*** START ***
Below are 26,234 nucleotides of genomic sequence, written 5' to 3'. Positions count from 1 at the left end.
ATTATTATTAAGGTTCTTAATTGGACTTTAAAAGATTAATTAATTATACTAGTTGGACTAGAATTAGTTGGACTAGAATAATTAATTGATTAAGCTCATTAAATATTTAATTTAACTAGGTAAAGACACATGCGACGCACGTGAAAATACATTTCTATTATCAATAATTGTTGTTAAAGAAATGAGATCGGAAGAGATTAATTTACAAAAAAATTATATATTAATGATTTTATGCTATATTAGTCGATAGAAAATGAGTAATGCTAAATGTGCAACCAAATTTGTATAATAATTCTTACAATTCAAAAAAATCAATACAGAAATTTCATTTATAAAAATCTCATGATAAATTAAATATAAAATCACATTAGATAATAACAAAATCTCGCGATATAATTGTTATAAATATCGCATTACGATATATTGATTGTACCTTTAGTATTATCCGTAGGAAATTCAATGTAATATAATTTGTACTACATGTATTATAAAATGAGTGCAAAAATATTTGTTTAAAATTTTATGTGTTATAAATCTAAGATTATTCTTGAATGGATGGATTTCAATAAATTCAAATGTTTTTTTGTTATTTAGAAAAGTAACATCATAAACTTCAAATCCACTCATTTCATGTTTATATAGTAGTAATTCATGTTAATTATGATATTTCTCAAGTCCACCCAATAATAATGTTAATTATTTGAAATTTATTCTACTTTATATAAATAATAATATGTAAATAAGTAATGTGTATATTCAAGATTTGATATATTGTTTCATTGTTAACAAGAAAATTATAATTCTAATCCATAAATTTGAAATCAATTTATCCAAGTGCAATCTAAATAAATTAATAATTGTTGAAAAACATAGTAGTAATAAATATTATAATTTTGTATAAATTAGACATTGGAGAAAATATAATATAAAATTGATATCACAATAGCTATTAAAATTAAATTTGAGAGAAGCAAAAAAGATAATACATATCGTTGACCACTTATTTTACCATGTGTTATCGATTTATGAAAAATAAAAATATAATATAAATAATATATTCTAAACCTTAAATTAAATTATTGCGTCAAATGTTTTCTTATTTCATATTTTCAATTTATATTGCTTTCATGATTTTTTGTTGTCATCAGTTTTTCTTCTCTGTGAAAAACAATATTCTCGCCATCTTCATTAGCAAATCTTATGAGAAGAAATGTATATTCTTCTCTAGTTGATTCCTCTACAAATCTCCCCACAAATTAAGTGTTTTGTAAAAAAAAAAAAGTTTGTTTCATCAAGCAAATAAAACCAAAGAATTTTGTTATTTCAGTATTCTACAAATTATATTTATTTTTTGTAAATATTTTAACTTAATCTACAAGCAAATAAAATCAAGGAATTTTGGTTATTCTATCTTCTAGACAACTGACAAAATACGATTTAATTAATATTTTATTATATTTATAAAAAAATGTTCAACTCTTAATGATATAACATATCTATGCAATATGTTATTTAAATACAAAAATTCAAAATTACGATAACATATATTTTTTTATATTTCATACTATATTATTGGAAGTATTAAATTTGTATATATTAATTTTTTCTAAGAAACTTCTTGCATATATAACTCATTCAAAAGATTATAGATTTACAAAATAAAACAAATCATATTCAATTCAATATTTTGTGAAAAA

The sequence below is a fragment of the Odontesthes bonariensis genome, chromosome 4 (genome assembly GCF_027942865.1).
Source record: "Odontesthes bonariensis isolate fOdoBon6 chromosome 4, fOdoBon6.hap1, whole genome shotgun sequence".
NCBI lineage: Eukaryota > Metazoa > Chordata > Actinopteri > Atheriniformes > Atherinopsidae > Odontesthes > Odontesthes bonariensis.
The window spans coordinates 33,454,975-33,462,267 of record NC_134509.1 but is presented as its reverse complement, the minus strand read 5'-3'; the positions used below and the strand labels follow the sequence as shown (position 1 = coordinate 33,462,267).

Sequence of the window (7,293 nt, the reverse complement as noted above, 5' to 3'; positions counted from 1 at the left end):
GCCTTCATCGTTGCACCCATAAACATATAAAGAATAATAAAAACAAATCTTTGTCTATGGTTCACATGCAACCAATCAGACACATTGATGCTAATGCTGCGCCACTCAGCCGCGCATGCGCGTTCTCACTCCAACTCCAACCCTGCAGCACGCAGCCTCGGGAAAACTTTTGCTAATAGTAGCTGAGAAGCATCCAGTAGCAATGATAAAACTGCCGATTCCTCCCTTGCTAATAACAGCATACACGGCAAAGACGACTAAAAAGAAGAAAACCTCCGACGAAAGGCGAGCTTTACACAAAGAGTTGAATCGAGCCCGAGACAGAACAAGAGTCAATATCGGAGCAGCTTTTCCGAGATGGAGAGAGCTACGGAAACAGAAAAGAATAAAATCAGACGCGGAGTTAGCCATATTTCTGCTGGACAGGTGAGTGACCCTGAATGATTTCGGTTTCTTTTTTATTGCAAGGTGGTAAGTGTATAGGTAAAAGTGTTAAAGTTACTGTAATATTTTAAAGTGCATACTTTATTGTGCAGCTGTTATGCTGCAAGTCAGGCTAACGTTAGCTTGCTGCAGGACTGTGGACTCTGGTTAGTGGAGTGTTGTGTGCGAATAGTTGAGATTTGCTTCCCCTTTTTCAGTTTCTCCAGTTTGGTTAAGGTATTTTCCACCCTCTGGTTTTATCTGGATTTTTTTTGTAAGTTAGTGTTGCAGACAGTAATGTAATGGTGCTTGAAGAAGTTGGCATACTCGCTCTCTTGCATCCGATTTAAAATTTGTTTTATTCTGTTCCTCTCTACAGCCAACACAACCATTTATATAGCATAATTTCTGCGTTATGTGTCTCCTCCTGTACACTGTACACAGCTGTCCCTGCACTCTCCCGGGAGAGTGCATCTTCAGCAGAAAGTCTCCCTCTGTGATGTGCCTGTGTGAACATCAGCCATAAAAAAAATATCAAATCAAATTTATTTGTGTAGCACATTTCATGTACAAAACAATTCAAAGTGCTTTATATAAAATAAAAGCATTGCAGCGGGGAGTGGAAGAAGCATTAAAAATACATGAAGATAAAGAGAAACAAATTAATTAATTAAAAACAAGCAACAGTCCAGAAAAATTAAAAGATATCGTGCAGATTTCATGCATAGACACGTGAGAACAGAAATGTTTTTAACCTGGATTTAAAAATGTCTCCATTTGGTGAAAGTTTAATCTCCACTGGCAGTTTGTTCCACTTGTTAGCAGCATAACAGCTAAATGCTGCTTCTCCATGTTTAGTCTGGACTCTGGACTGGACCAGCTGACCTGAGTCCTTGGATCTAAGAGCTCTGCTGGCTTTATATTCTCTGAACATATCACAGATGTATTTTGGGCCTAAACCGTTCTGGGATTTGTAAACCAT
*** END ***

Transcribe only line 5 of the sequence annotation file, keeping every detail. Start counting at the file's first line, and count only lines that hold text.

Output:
NCBI lineage: Eukaryota > Metazoa > Chordata > Actinopteri > Atheriniformes > Atherinopsidae > Odontesthes > Odontesthes bonariensis.